This could be the first airplane on Mars

Take a peek at the possible future of flight on Mars with the Prandtl-m, a prototype aircraft scheduled for testing on Earth.

Amanda Kooser
Freelance writer Amanda C. Kooser covers gadgets and tech news with a twist for CNET. When not wallowing in weird gear and iPad apps for cats, she can be found tinkering with her 1956 DeSoto.
Amanda Kooser
2 min read

Prandtl-m imagined on Mars
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Prandtl-m imagined on Mars
This render shows what the Prandtl-m might look like on Mars. NASA

When I think of airplanes on Mars, I imagine a sci-fi scenario with robotic winged flying machines swarming through the Martian air, gathering data like a flock of hyper-intelligent space seagulls.

The first airplane on Mars will be pretty far from this fantasy. Chances are, it will look a lot more like a kind of glider that's already in use on Earth, according to a NASA photo released Monday.

The proposed Prandtl-m aircraft is a relatively dainty flying-wing-style plane. The prototype will be based on the existing Prandtl-d, a radio-controlled glider designed and built by aerospace engineering students during a NASA internship in 2012 and 2013.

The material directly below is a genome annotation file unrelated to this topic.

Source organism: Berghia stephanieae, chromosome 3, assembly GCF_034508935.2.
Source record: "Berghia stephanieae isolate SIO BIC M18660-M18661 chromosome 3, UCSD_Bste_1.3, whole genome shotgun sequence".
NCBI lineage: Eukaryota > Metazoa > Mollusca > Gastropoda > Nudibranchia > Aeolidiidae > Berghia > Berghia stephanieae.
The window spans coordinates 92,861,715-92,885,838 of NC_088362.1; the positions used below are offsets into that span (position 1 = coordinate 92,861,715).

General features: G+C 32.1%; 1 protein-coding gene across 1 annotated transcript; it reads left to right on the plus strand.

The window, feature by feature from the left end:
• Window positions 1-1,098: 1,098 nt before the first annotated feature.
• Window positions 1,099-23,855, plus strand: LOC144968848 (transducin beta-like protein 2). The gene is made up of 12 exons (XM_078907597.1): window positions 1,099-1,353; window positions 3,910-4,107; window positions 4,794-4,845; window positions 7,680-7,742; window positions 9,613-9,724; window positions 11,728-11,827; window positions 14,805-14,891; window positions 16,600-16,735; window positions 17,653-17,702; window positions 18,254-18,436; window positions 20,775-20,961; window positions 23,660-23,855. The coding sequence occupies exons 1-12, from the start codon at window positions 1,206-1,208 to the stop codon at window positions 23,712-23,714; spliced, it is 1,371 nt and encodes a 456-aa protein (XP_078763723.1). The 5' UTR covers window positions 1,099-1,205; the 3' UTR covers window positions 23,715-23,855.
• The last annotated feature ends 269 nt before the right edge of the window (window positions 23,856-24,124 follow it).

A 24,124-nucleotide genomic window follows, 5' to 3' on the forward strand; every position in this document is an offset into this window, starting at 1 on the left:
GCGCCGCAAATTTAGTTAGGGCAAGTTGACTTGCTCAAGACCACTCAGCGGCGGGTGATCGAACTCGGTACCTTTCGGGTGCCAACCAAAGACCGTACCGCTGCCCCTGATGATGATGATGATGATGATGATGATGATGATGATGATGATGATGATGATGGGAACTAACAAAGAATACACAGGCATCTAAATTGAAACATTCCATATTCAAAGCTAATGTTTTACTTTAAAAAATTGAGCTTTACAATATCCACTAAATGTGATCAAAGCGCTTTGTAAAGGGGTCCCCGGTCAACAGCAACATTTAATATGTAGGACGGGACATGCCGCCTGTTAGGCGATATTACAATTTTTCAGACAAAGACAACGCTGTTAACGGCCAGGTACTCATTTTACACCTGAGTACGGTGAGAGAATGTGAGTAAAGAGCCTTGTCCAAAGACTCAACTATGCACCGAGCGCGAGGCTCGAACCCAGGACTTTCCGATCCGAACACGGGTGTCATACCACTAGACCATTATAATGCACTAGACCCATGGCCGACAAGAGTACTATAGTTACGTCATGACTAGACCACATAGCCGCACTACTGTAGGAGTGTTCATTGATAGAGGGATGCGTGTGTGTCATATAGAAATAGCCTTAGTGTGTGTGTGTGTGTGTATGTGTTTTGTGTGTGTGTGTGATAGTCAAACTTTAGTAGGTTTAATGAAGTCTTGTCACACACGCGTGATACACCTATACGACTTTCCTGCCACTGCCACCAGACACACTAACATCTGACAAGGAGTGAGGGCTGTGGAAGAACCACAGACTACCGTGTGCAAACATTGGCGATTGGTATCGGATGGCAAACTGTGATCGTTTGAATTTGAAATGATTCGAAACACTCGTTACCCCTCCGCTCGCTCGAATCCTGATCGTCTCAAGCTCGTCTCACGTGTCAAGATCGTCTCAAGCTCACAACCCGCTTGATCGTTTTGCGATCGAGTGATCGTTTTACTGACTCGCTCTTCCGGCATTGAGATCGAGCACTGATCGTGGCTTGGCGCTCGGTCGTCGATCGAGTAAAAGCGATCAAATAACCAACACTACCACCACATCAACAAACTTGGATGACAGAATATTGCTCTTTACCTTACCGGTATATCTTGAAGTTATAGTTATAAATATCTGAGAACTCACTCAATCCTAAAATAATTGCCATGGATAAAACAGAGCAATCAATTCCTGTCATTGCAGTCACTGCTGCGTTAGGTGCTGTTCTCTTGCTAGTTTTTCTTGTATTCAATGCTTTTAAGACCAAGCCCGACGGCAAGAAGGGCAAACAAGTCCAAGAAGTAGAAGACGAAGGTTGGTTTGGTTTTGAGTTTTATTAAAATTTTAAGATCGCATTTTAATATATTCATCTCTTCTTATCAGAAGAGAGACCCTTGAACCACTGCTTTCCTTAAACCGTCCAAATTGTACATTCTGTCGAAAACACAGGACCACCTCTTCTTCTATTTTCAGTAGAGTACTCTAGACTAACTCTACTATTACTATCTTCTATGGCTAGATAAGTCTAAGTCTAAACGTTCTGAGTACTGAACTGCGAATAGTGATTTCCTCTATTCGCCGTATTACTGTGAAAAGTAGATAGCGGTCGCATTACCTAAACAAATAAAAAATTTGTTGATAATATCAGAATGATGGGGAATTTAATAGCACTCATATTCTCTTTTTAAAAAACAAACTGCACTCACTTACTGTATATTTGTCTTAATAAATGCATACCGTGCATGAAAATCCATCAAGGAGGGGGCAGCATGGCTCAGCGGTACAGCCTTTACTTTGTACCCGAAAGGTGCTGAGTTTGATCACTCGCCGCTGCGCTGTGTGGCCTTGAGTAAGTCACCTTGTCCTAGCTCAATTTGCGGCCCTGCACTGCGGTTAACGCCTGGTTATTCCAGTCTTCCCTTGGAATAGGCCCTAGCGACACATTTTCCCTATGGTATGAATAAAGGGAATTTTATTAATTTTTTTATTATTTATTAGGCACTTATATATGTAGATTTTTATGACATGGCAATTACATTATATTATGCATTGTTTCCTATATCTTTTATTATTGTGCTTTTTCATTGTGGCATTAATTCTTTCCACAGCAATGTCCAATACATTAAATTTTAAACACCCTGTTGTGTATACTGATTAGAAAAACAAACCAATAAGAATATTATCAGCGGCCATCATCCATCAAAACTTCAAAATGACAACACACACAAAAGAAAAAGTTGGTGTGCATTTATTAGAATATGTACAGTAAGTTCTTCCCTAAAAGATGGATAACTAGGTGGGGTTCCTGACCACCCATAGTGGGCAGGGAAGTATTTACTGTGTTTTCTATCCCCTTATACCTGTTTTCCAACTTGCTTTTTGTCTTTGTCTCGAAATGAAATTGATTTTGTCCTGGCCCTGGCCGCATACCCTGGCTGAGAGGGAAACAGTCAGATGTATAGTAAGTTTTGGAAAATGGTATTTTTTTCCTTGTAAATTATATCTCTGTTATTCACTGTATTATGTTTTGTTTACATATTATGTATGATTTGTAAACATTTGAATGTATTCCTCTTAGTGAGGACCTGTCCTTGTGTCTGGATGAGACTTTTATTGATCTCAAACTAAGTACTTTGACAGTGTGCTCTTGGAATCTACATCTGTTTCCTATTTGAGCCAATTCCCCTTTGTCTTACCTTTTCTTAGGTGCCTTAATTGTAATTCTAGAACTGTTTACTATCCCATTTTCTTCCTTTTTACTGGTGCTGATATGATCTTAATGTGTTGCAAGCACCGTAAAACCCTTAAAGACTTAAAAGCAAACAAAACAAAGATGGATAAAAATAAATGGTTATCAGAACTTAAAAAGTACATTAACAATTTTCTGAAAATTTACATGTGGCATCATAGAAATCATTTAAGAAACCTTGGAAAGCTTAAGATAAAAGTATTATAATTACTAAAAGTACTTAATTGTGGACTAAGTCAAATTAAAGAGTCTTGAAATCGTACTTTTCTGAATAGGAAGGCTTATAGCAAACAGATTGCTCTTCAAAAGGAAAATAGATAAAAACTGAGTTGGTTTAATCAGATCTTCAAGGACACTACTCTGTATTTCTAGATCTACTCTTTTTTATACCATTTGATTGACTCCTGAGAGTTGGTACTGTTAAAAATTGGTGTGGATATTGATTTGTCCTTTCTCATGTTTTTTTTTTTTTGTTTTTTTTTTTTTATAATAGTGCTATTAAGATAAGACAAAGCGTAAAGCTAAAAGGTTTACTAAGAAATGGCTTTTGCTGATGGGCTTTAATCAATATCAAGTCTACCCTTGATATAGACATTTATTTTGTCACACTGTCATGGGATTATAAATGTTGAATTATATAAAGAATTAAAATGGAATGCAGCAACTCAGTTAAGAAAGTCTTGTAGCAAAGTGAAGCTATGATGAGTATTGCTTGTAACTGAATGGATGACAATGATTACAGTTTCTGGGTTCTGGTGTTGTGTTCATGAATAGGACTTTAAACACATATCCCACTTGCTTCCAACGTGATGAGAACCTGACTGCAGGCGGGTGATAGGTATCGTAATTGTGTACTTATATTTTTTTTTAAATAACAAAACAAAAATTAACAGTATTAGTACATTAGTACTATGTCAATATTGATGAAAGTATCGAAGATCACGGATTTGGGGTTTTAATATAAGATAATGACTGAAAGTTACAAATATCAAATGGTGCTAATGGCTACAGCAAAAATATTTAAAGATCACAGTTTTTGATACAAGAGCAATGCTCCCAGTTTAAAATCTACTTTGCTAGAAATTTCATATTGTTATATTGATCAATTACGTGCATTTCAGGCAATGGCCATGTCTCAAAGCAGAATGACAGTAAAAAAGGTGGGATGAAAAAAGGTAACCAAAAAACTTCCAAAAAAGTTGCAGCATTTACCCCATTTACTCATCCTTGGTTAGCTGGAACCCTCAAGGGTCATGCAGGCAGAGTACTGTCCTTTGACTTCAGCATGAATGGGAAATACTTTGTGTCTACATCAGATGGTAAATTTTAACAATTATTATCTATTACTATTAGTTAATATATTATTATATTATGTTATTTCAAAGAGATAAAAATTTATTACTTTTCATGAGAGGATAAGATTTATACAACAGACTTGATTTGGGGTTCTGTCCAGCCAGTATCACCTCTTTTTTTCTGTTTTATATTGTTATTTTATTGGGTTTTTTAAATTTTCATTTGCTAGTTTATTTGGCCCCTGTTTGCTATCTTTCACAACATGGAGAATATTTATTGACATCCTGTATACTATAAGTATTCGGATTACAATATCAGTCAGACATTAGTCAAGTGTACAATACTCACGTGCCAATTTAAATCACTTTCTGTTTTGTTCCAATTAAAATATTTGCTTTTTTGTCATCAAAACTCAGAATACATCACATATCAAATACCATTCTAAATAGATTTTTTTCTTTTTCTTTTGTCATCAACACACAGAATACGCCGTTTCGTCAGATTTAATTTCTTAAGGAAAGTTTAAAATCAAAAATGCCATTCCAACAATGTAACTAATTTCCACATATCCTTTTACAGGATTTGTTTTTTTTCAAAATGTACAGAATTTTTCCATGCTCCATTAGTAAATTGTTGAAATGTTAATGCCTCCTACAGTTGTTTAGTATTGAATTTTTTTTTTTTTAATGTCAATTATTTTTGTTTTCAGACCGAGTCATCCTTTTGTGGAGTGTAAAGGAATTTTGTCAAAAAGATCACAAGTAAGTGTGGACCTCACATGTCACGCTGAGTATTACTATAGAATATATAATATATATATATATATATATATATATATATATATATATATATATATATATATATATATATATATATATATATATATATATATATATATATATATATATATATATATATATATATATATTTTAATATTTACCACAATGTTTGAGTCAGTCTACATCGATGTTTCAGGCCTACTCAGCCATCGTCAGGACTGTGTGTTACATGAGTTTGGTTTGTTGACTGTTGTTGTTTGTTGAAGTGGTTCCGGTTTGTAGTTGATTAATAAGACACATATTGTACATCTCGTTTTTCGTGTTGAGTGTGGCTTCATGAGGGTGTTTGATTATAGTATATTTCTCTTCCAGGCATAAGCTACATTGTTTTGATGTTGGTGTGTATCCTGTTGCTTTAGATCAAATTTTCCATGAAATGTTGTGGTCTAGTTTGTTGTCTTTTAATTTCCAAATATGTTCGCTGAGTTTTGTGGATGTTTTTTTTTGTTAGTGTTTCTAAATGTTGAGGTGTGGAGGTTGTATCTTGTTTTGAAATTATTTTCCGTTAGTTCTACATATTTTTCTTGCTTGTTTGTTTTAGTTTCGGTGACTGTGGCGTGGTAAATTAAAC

A Prandtl-m prototype is scheduled to launch from a high-altitude balloon later in 2015. Sending it out into the sky at around 100,000 feet (30,480 meters) up will approximate the conditions found in Mars' atmosphere. The ultimate goal is to modify the design to include foldable wings that allow it to fit into a compact CubeSat, a type of mini satellite.

A CubeSat with a Prandtl-m could hitch a ride along with a Mars rover, deploy into the atmosphere and glide to safety, taking high-res photos as it flies. The flying wing will be made from a strong but lightweight material like carbon fiber or fiberglass, giving it a slim weight of around 2.6 pounds (1.2 kilograms).

"The Prandtl-m could overfly some of the proposed landing sites for a future astronaut mission and send back to Earth very detailed high-resolution photographic map images that could tell scientists about the suitability of those landing sites," said NASA scientist and Prandtl-m program manager Al Bowers.

If initial testing is successful, the aircraft could be put through a series of missions designed to mimic conditions for a deployment from a CubeSat on Mars. "If the Prandtl-m completes a 450,000-foot drop, then I think the project stands a very good chance of being able to go to NASA headquarters and say we would like permission to ride to Mars with one of the rovers," Bowers said.

The development team hopes it could hitch a ride to the Red Planet sometime around 2022 to 2024.

Prandtl-d flying wing
The Prandtl-d is the inspiration for a possible Mars glider. NASA/Ken Ulbrich